It gets a bit sexual at one point, but in a truly innocently curious way. Yes, you wouldn’t want young people getting the wrong idea that this is what they should be doing, or that this is even “normal” at twelve years old, but of course, young people, especially girls, are physically maturing earlier and earlier, and living in our “pornified” culture, they are exposed to so much (often perverse) sexuality so young. What MK portrays is neither pornified nor perverse. It is probabaly akin to how precocious young people might have experienced puberty in the past. But it seems it just couldn’t be so innocent today because of the hypersexualization of the culture and ubiquity of porn. What exactly transpires? SPOILER ALERT: When they wind up in their underwear after jumping into the lake: they try French kissing, Sam feels Suzy’s flat chest (Suzy is wearing a flat bra), Suzy notices that Sam is “hard” when they hug. That’s about it. It’s handled very naturally and somewhat discreetly. What might be “cute, funny or sweet” to adults could give younger people ideas to try to imitate. It’s parents’ call whether your child “needs” to see this. There’s also http://www.clearplay.com which eliminates objectionable scenes/language in films so that the whole family can watch a movie together at home. (As a film purist, I hate seeing films butchered this way, but if you’ve got kids? This will often be the only way you can watch films as a family.) This film will, however, encourage kids to: be themselves, pursue hobbies, not follow the crowd, express themselves (in a “don’t hide your light” type of way), and be kind and loyal.

    It’s really a film FOR adults ABOUT kids, and I write mostly for an older movie-going audience, but I always try to give some attention to parents, but it can be tough to bridge both those readerships.

    I apologize for any scandal if it sounded like I was completely OK with this scene.

    Sr. Helena Burns, fsp

    • Mary Kochan

      Thank you for this comment and clarification, Sr. Helena. Here is one of the things that bothers me about such scenes: It is not only what is portrayed, but the fact that young actors are being put in the position of portraying it. What about their consciences and souls?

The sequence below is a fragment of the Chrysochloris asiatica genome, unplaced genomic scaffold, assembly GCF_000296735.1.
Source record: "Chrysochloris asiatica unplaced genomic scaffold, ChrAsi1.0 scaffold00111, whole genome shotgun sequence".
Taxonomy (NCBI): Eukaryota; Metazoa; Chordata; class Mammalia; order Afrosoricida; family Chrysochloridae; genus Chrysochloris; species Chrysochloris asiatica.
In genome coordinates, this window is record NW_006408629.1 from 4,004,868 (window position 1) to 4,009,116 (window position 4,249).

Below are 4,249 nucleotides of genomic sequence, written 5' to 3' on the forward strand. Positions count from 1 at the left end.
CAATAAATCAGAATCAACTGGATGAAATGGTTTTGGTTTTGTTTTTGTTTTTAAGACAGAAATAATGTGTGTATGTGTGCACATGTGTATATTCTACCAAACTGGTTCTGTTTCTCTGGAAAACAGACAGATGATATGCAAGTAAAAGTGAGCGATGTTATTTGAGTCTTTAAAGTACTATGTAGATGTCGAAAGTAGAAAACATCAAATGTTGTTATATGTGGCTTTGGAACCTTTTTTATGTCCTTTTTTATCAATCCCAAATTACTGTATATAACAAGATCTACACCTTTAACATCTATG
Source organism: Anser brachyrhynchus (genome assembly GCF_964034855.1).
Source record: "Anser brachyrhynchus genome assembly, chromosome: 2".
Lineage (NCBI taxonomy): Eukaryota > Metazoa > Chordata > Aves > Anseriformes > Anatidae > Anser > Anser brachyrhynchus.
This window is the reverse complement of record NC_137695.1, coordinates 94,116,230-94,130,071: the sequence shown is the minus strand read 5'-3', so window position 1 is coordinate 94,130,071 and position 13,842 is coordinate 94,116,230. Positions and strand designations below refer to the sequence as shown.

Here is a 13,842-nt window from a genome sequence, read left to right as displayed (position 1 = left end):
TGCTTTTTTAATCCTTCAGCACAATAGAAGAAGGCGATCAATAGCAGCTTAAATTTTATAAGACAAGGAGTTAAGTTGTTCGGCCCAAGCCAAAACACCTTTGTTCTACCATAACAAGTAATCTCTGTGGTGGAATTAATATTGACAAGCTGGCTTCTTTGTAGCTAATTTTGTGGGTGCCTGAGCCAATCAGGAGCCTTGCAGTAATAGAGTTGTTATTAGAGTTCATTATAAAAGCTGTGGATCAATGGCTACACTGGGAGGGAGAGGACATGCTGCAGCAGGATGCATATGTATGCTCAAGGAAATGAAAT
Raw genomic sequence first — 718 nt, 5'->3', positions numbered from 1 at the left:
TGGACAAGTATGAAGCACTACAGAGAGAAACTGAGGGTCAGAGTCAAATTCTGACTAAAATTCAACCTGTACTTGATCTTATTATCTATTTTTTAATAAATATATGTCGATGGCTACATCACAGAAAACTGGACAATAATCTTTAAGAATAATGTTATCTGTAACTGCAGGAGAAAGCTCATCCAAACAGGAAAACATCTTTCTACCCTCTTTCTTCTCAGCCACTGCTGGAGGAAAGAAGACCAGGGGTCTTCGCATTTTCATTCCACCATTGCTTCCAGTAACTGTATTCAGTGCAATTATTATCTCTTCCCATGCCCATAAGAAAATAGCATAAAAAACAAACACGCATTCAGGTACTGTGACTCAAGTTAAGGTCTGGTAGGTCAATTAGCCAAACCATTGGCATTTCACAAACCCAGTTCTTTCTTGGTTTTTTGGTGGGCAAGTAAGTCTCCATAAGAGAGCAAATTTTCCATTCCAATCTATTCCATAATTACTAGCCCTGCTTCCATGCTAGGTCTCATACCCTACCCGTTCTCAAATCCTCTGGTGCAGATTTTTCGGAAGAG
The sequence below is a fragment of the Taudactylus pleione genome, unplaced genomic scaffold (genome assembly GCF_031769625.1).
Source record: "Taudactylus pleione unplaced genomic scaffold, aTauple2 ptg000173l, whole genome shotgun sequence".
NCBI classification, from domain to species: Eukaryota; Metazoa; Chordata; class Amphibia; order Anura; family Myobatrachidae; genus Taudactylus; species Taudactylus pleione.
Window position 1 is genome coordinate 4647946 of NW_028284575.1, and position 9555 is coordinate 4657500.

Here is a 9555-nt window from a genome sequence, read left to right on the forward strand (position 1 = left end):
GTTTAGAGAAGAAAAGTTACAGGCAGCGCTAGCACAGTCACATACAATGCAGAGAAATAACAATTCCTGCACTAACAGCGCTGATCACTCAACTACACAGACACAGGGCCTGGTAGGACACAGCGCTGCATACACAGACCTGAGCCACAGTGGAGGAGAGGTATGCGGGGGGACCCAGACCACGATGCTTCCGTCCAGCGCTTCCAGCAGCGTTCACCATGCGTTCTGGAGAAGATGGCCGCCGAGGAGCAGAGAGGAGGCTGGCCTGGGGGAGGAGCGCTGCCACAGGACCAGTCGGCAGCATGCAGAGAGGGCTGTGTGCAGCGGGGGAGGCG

Years ago I was talking to a friend about what a wholesome example the Huxtables seemed to be on TV. My friend said that I was not taking into consideration that they kissed and were shown in bed together — AND, she want on “they are not married to each other.”

      I must admit that that gave me pause. I think the entertainment industry has eroded all of our sense of right and wrong, modesty, and morality. We think that nothing of romantic scenes between actors and actresses — now even between child performers. We take passionate kissing for granted. This has put me in one of my occasional, “no more movies” moods.

      Yeah, I know all the arguments about how we “have to be involved in the culture, blah, blah, blah….” Maybe we are all just drinkin’ the devil’s kool-aid.

  • jmbrink

    Sr. Helena,

    I appreciate your response. While the phrase, “child pornography”, is a little overstated, I used it to emphasize my point that the scene we’re discussing involves a girl who is wearing very little, as the camera pans across her body. Her chest is very visible, not to mention the underskirt shot of her going into the tent that is in no way subtle to the audience. My wife and I felt uncomfortable watching this scene and thought it unnecessary to the movie as a whole. I’m sorry, but I don’t buy the guise of childhood innocence here and agree with Mary regarding children in movies who give away their modesty without fully comprehending what they’re doing. As a parent, I couldn’t imagine consenting to my daughter acting in that scene, regardless of what ERA it’s in – using your emphasis.